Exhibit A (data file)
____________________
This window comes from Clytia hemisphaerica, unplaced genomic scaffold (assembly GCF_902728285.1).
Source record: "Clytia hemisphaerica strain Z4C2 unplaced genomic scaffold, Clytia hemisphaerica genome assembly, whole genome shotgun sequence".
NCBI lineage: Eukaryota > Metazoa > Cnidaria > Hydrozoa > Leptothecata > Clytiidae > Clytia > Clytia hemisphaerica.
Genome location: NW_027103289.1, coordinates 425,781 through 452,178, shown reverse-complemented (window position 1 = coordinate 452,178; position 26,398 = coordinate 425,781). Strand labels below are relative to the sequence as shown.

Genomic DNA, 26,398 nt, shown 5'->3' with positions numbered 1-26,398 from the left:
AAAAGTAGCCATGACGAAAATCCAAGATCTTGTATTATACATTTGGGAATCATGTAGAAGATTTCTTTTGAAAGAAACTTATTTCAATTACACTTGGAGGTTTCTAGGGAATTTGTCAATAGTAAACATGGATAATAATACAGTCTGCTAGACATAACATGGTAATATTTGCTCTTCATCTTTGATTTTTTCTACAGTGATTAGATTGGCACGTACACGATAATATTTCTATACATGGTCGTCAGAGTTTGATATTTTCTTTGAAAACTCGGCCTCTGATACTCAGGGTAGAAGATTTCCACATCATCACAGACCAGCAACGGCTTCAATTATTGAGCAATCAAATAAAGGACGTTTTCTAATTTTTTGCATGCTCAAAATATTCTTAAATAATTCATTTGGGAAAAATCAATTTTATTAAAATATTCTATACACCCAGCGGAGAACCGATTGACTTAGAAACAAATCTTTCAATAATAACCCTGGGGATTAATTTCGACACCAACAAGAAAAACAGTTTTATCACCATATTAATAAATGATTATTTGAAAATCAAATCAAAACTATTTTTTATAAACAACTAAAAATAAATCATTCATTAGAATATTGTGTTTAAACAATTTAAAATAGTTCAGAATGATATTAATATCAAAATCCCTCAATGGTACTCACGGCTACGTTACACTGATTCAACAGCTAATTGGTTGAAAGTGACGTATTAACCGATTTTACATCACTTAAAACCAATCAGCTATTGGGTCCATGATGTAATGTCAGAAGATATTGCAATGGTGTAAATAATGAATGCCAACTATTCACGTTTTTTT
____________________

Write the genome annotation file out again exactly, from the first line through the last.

This window comes from Clytia hemisphaerica, unplaced genomic scaffold (assembly GCF_902728285.1).
Source record: "Clytia hemisphaerica strain Z4C2 unplaced genomic scaffold, Clytia hemisphaerica genome assembly, whole genome shotgun sequence".
NCBI lineage: Eukaryota > Metazoa > Cnidaria > Hydrozoa > Leptothecata > Clytiidae > Clytia > Clytia hemisphaerica.
Genome location: NW_027103289.1, coordinates 425,781 through 452,178, shown reverse-complemented (window position 1 = coordinate 452,178; position 26,398 = coordinate 425,781). Strand labels below are relative to the sequence as shown.

Genomic DNA, 26,398 nt, shown 5'->3' with positions numbered 1-26,398 from the left:
AAAAGTAGCCATGACGAAAATCCAAGATCTTGTATTATACATTTGGGAATCATGTAGAAGATTTCTTTTGAAAGAAACTTATTTCAATTACACTTGGAGGTTTCTAGGGAATTTGTCAATAGTAAACATGGATAATAATACAGTCTGCTAGACATAACATGGTAATATTTGCTCTTCATCTTTGATTTTTTCTACAGTGATTAGATTGGCACGTACACGATAATATTTCTATACATGGTCGTCAGAGTTTGATATTTTCTTTGAAAACTCGGCCTCTGATACTCAGGGTAGAAGATTTCCACATCATCACAGACCAGCAACGGCTTCAATTATTGAGCAATCAAATAAAGGACGTTTTCTAATTTTTTGCATGCTCAAAATATTCTTAAATAATTCATTTGGGAAAAATCAATTTTATTAAAATATTCTATACACCCAGCGGAGAACCGATTGACTTAGAAACAAATCTTTCAATAATAACCCTGGGGATTAATTTCGACACCAACAAGAAAAACAGTTTTATCACCATATTAATAAATGATTATTTGAAAATCAAATCAAAACTATTTTTTATAAACAACTAAAAATAAATCATTCATTAGAATATTGTGTTTAAACAATTTAAAATAGTTCAGAATGATATTAATATCAAAATCCCTCAATGGTACTCACGGCTACGTTACACTGATTCAACAGCTAATTGGTTGAAAGTGACGTATTAACCGATTTTACATCACTTAAAACCAATCAGCTATTGGGTCCATGATGTAATGTCAGAAGATATTGCAATGGTGTAAATAATGAATGCCAACTATTCACGTTTTTTT